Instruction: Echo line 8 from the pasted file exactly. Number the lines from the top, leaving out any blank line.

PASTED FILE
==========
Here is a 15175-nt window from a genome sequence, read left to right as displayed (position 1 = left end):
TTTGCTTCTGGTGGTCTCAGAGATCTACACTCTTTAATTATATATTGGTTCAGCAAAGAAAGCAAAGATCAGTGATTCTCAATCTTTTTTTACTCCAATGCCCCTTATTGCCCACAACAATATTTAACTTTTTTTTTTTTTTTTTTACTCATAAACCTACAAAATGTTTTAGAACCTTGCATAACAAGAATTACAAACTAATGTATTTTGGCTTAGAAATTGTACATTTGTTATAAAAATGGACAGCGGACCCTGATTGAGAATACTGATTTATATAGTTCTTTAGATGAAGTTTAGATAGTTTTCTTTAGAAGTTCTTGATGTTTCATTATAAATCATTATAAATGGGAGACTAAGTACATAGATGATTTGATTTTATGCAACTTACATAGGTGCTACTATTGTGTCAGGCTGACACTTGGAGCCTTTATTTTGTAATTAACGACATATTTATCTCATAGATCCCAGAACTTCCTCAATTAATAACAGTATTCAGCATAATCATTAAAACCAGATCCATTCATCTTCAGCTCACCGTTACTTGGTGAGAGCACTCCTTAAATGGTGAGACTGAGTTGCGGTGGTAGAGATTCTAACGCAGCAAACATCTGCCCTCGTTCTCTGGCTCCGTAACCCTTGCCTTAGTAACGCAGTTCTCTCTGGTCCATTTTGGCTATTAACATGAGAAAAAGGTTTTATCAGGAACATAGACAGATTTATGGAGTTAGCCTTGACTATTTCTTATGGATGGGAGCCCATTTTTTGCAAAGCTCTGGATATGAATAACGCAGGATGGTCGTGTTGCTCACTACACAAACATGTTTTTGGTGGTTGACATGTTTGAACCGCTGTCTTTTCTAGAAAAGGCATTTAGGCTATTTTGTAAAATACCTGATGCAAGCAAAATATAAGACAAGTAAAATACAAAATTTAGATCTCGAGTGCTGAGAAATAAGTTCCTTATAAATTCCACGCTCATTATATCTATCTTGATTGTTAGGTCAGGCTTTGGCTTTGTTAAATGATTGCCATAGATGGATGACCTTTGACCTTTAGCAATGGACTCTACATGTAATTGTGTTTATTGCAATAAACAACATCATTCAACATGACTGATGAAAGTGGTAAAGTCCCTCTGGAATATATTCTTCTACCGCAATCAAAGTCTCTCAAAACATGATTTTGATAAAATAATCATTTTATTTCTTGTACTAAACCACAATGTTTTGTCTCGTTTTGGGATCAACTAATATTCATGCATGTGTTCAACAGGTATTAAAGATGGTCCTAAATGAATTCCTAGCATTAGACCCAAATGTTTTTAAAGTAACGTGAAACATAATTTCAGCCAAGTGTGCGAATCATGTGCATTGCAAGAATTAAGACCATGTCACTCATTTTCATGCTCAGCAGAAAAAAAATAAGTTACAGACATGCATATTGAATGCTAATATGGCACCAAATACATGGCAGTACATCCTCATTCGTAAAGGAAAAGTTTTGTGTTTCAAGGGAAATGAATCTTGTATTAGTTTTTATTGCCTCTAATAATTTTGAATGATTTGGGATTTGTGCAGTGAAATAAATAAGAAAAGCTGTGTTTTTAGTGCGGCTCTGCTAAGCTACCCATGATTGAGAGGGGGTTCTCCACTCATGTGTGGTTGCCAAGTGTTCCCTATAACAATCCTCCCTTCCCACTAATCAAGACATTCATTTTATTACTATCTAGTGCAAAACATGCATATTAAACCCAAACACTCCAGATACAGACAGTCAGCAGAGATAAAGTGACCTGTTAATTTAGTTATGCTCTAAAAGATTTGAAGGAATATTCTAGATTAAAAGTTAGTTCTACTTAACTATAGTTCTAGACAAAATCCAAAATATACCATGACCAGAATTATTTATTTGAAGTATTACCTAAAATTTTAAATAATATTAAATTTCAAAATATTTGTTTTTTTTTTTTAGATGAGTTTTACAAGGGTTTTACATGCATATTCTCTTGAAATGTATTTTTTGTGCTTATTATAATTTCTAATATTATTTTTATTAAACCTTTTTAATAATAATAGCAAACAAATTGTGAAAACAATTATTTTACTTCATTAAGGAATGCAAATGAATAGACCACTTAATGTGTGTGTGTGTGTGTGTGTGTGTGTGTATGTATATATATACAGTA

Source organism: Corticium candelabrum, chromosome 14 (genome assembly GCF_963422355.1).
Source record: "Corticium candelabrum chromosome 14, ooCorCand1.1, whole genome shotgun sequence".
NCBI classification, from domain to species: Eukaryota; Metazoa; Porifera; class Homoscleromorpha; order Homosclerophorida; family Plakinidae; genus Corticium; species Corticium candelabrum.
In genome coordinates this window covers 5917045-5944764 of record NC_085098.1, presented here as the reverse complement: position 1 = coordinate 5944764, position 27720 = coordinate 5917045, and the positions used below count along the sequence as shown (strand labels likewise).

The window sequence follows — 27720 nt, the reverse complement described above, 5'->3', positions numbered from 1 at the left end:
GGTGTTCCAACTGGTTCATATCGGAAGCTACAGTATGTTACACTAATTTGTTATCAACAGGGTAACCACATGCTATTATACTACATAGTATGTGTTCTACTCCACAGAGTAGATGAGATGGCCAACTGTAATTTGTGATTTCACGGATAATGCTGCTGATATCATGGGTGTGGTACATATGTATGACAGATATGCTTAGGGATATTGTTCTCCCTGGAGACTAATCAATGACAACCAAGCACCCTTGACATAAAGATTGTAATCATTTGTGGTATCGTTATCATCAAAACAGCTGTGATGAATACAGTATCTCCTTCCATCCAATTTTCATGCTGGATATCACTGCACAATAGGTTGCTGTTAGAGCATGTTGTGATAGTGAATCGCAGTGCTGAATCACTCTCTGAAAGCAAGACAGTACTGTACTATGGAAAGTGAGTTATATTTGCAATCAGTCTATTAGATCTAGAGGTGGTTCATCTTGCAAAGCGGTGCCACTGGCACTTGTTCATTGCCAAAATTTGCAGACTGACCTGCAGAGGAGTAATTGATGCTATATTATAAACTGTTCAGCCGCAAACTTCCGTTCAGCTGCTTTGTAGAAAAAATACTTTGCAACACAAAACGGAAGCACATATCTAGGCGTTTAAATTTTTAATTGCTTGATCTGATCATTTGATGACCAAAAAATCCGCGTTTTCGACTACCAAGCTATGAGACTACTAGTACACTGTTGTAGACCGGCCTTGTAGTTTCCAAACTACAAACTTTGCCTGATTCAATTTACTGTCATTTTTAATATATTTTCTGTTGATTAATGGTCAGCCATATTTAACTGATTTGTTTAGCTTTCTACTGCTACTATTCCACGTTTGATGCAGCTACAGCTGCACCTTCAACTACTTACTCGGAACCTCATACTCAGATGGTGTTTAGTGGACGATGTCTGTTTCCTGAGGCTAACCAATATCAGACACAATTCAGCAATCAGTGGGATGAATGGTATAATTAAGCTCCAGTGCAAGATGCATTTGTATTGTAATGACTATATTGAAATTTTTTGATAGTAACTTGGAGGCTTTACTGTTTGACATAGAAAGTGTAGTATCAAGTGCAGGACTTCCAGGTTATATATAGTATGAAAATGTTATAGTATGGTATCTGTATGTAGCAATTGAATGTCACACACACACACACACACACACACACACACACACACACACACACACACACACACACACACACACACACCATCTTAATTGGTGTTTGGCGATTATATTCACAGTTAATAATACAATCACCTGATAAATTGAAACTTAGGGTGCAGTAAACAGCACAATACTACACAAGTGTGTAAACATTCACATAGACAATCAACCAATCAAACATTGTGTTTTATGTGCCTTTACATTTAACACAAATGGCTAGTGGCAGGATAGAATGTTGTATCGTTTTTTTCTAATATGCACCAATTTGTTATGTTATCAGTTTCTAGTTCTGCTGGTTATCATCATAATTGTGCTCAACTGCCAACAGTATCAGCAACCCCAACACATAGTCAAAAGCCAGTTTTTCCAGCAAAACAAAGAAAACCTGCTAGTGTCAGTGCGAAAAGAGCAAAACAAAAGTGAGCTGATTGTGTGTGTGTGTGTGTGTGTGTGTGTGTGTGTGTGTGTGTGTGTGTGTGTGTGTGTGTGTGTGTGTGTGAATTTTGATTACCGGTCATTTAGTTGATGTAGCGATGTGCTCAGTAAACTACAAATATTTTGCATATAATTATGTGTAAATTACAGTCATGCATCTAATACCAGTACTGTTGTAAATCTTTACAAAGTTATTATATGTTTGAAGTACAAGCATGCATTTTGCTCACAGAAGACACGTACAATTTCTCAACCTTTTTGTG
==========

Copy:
GGTGTTCCAACTGGTTCATATCGGAAGCTACAGTATGTTACACTAATTTGTTATCAACAGGGTAACCACATGCTATTATACTACATAGTATGTGTTCTACTCCACAGAGTAGATGAGATGGCCAACTGTAATTTGTGATTTCACGGATAATGCTGCTGATATCATGGGTGTGGTACATATGTATGACAGATATGCTTAGGGATATTGTTCTCCCTGGAGACTAATCAATGACAACCAAGCACCCTTGACATAAAGATTGTAATCATTTGTGGTATCGTTATCATCAAAACAGCTGTGATGAATACAGTATCTCCTTCCATCCAATTTTCATGCTGGATATCACTGCACAATAGGTTGCTGTTAGAGCATGTTGTGATAGTGAATCGCAGTGCTGAATCACTCTCTGAAAGCAAGACAGTACTGTACTATGGAAAGTGAGTTATATTTGCAATCAGTCTATTAGATCTAGAGGTGGTTCATCTTGCAAAGCGGTGCCACTGGCACTTGTTCATTGCCAAAATTTGCAGACTGACCTGCAGAGGAGTAATTGATGCTATATTATAAACTGTTCAGCCGCAAACTTCCGTTCAGCTGCTTTGTAGAAAAAATACTTTGCAACACAAAACGGAAGCACATATCTAGGCGTTTAAATTTTTAATTGCTTGATCTGATCATTTGATGACCAAAAAATCCGCGTTTTCGACTACCAAGCTATGAGACTACTAGTACACTGTTGTAGACCGGCCTTGTAGTTTCCAAACTACAAACTTTGCCTGATTCAATTTACTGTCATTTTTAATATATTTTCTGTTGATTAATGGTCAGCCATATTTAACTGATTTGTTTAGCTTTCTACTGCTACTATTCCACGTTTGATGCAGCTACAGCTGCACCTTCAACTACTTACTCGGAACCTCATACTCAGATGGTGTTTAGTGGACGATGTCTGTTTCCTGAGGCTAACCAATATCAGACACAATTCAGCAATCAGTGGGATGAATGGTATAATTAAGCTCCAGTGCAAGATGCATTTGTATTGTAATGACTATATTGAAATTTTTTGATAGTAACTTGGAGGCTTTACTGTTTGACATAGAAAGTGTAGTATCAAGTGCAGGACTTCCAGGTTATATATAGTATGAAAATGTTATAGTATGGTATCTGTATGTAGCAATTGAATGTCACACACACACACACACACACACACACACACACACACACACACACACACACACACACACACACACACACCATCTTAATTGGTGTTTGGCGATTATATTCACAGTTAATAATACAATCACCTGATAAATTGAAACTTAGGGTGCAGTAAACAGCACAATACTACACAAGTGTGTAAACATTCACATAGACAATCAACCAATCAAACATTGTGTTTTATGTGCCTTTACATTTAACACAAATGGCTAGTGGCAGGATAGAATGTTGTATCGTTTTTTTCTAATATGCACCAATTTGTTATGTTATCAGTTTCTAGTTCTGCTGGTTATCATCATAATTGTGCTCAACTGCCAACAGTATCAGCAACCCCAACACATAGTCAAAAGCCAGTTTTTCCAGCAAAACAAAGAAAACCTGCTAGTGTCAGTGCGAAAAGAGCAAAACAAAAGTGAGCTGATTGTGTGTGTGTGTGTGTGTGTGTGTGTGTGTGTGTGTGTGTGTGTGTGTGTGTGTGTGTGTGTGTGTGTGAATTTTGATTACCGGTCATTTAGTTGATGTAGCGATGTGCTCAGTAAACTACAAATATTTTGCATATAATTATGTGTAAATTACAGTCATGCATCTAATACCAGTACTGTTGTAAATCTTTACAAAGTTATTATATGTTTGAAGTACAAGCATGCATTTTGCTCACAGAAGACACGTACAATTTCTCAACCTTTTTGTG